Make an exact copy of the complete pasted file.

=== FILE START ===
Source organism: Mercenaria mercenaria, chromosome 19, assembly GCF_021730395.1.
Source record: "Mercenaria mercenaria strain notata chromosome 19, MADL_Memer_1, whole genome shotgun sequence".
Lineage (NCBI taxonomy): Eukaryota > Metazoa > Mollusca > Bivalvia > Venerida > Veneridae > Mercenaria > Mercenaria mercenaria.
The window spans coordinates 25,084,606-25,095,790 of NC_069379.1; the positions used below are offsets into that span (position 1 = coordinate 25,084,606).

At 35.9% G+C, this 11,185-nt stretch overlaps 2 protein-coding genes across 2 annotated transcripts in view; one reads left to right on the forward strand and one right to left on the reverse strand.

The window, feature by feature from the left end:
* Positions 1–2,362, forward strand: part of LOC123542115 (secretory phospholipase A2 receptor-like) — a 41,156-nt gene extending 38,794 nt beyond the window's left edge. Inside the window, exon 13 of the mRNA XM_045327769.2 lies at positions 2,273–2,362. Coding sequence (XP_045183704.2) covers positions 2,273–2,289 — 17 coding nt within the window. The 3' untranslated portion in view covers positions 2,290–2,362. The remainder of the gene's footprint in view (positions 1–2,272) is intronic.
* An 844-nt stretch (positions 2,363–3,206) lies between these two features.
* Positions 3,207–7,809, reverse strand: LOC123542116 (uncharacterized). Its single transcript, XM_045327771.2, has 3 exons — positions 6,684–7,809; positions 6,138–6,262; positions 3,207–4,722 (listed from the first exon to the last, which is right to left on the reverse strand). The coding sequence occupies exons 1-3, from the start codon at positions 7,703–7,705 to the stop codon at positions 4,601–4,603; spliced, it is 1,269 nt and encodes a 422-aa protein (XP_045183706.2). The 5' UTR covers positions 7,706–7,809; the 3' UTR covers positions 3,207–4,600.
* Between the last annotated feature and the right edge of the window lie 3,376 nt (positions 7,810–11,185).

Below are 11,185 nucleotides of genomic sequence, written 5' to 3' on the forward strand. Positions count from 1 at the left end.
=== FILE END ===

Source organism: Mercenaria mercenaria, chromosome 19, assembly GCF_021730395.1.
Source record: "Mercenaria mercenaria strain notata chromosome 19, MADL_Memer_1, whole genome shotgun sequence".
Lineage (NCBI taxonomy): Eukaryota > Metazoa > Mollusca > Bivalvia > Venerida > Veneridae > Mercenaria > Mercenaria mercenaria.
The window spans coordinates 25,084,606-25,095,790 of NC_069379.1; the positions used below are offsets into that span (position 1 = coordinate 25,084,606).

At 35.9% G+C, this 11,185-nt stretch overlaps 2 protein-coding genes across 2 annotated transcripts in view; one reads left to right on the forward strand and one right to left on the reverse strand.

The window, feature by feature from the left end:
* Positions 1–2,362, forward strand: part of LOC123542115 (secretory phospholipase A2 receptor-like) — a 41,156-nt gene extending 38,794 nt beyond the window's left edge. Inside the window, exon 13 of the mRNA XM_045327769.2 lies at positions 2,273–2,362. Coding sequence (XP_045183704.2) covers positions 2,273–2,289 — 17 coding nt within the window. The 3' untranslated portion in view covers positions 2,290–2,362. The remainder of the gene's footprint in view (positions 1–2,272) is intronic.
* An 844-nt stretch (positions 2,363–3,206) lies between these two features.
* Positions 3,207–7,809, reverse strand: LOC123542116 (uncharacterized). Its single transcript, XM_045327771.2, has 3 exons — positions 6,684–7,809; positions 6,138–6,262; positions 3,207–4,722 (listed from the first exon to the last, which is right to left on the reverse strand). The coding sequence occupies exons 1-3, from the start codon at positions 7,703–7,705 to the stop codon at positions 4,601–4,603; spliced, it is 1,269 nt and encodes a 422-aa protein (XP_045183706.2). The 5' UTR covers positions 7,706–7,809; the 3' UTR covers positions 3,207–4,600.
* Between the last annotated feature and the right edge of the window lie 3,376 nt (positions 7,810–11,185).

Below are 11,185 nucleotides of genomic sequence, written 5' to 3' on the forward strand. Positions count from 1 at the left end.